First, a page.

After Russia’s president Vladimir Putin launched the invasion of Ukraine, the U.S. along with many of Washington’s allies banned imports of Russian crude oil. This caused energy prices to soar seeing the international Brent price rise to over $129 per barrel during March 2022, its highest level since 2008. Spiraling domestic gasoline prices saw President Joe Biden search for alternate supplies of oil. The White House reopened diplomatic relations with Venezuela which had been suspended since January 2019 when President Trump ratcheted-up sanctions to unseat dictatorial President Nicolas Maduro. This sparked furor with some pundits viewing it as a cynical ploy to access Venezuela’s vast oil reserves at a politically critical moment. Since then, the White House has eased sanctions by authorizing energy supermajor Chevron to extract and export oil from Venezuela which it hopes will ease the energy crisis.
It is easy to see the attraction of Venezuelan crude oil for a White House battling rampant inflation and sharply higher oil prices which have caused prices, especially for gasoline and diesel to spiral higher. The pariah South American country, which was a founding member of OPEC, possesses the world’s largest oil reserves totaling around 304 billion barrels and a major oil exporter. There has always been strong demand for Venezuelan petroleum in the U.S. with many Gulf Coast and Mid-West refineries configured to process the Latin American country’s heavier grade oil. For those reasons, prior to Washington imposing strict sanctions on the pariah Maduro regime, Venezuela was a major source of U.S. oil imports.
During 2016, Venezuela was the third largest exporter of petroleum to the U.S. behind Canada and Saudi Arabia. The crisis-riven Latin American country shipped a total of 291 million barrels of oil to the U.S. which equates to an average of 796,000 barrels per day, equivalent to eight percent of all petroleum imported by the world’s second largest consumer of fossil fuels. By 2019, U.S. imports of Venezuelan petroleum had fallen to 33.7 million barrels for the entire year, then nothing for 2020 and 2021, as the harsh economic sanctions imposed by the Trump administration cut Caracas off from global markets. This caused the economic decline, described as the worst to occur during modern times outside of war, to accelerate adding to an already overwhelming humanitarian crisis where over seven million Venezuelans have fled their homeland.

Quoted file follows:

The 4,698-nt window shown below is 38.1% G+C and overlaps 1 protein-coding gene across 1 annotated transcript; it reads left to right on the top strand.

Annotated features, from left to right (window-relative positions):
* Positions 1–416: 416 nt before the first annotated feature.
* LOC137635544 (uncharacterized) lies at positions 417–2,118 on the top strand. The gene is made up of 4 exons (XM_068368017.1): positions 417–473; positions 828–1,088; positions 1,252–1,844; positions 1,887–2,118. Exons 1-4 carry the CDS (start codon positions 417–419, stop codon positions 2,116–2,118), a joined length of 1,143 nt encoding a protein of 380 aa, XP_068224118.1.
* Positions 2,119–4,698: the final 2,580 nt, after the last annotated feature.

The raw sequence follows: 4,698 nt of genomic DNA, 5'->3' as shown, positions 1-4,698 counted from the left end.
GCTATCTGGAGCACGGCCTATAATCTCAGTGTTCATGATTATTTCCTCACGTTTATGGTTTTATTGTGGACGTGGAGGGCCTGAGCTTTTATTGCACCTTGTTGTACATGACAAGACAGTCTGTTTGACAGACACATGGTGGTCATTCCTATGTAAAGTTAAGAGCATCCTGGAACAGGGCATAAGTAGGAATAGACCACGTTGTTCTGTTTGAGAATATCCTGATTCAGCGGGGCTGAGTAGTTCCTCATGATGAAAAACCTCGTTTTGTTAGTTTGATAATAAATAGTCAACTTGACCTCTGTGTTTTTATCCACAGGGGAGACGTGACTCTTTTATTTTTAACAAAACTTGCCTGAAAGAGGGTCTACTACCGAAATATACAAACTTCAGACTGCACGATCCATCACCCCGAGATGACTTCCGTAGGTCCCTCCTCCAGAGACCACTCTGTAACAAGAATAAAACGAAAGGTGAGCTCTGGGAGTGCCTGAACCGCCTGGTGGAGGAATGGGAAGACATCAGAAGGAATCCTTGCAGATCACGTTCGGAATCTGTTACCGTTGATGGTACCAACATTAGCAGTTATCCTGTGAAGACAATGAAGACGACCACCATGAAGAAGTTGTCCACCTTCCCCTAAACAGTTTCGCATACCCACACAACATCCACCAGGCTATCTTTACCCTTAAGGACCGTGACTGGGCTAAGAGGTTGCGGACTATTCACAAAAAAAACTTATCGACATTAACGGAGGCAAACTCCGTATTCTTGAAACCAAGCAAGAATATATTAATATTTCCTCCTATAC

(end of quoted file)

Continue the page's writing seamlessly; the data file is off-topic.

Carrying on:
While President Biden made minor concessions to Maduro, which were rejected by the Venezuelan leader like allowing limited oil exports to Europe, it appeared that little progress to materially ease sanctions was being made. Nonetheless, after the autocratic Maduro regime announced a resumption of negotiations with the opposition in Mexico City in November 2022, Washington made a significant concession by allowing Chevron to restart operations in Venezuela. This is the first material change to U.S. policy on Venezuela since Trump ratcheted-up sanctions in January 2019. The U.S. Department of the Treasury, on 26 November 2022, announced it had issued a six-month license authorizing oil supermajor Chevron to resume extracting Venezuelan petroleum and ship it to the U.S. as long as it is first sold to the supermajor.
General License NO.41 now allows Chevron to extract petroleum from its four joint ventures with Venezuelan national oil company PDVSA, but there are significant limitations placed on those activities. The U.S. supermajor is unable to engage in any transactions that make payments, including taxes and royalties, to Venezuela’s government, PDVSA or related entities and any entity where the owners operate out of the Russian Federation. Chevron is prevented from expanding its operations in Venezuela beyond those that existed as of 28 January 2019, while the petroleum produced from the joint ventures with PDVSA can only be exported to the U.S. Despite those limitations the oil supermajor chartered a tanker to pick up a cargo of Venezuelan oil and had another deliver crucial diluent to its operations in the strife-torn South American country.